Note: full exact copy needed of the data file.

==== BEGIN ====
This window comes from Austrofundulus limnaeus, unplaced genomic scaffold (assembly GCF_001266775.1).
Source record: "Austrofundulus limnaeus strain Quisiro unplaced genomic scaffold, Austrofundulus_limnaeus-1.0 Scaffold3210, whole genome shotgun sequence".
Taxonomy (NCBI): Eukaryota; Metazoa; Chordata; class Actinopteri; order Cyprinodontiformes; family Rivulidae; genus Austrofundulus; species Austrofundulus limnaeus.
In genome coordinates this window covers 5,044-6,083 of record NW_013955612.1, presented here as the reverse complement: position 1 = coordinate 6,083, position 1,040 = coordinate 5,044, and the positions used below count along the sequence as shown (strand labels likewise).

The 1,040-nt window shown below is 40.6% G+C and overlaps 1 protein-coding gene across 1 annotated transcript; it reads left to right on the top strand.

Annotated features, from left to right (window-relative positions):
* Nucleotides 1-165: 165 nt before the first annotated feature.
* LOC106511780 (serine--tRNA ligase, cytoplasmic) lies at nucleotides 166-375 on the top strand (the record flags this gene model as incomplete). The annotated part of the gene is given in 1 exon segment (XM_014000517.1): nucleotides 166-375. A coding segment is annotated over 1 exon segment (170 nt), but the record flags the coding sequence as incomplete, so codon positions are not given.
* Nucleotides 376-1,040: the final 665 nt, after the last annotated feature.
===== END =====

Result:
This window comes from Austrofundulus limnaeus, unplaced genomic scaffold (assembly GCF_001266775.1).
Source record: "Austrofundulus limnaeus strain Quisiro unplaced genomic scaffold, Austrofundulus_limnaeus-1.0 Scaffold3210, whole genome shotgun sequence".
Taxonomy (NCBI): Eukaryota; Metazoa; Chordata; class Actinopteri; order Cyprinodontiformes; family Rivulidae; genus Austrofundulus; species Austrofundulus limnaeus.
In genome coordinates this window covers 5,044-6,083 of record NW_013955612.1, presented here as the reverse complement: position 1 = coordinate 6,083, position 1,040 = coordinate 5,044, and the positions used below count along the sequence as shown (strand labels likewise).

The 1,040-nt window shown below is 40.6% G+C and overlaps 1 protein-coding gene across 1 annotated transcript; it reads left to right on the top strand.

Annotated features, from left to right (window-relative positions):
* Nucleotides 1-165: 165 nt before the first annotated feature.
* LOC106511780 (serine--tRNA ligase, cytoplasmic) lies at nucleotides 166-375 on the top strand (the record flags this gene model as incomplete). The annotated part of the gene is given in 1 exon segment (XM_014000517.1): nucleotides 166-375. A coding segment is annotated over 1 exon segment (170 nt), but the record flags the coding sequence as incomplete, so codon positions are not given.
* Nucleotides 376-1,040: the final 665 nt, after the last annotated feature.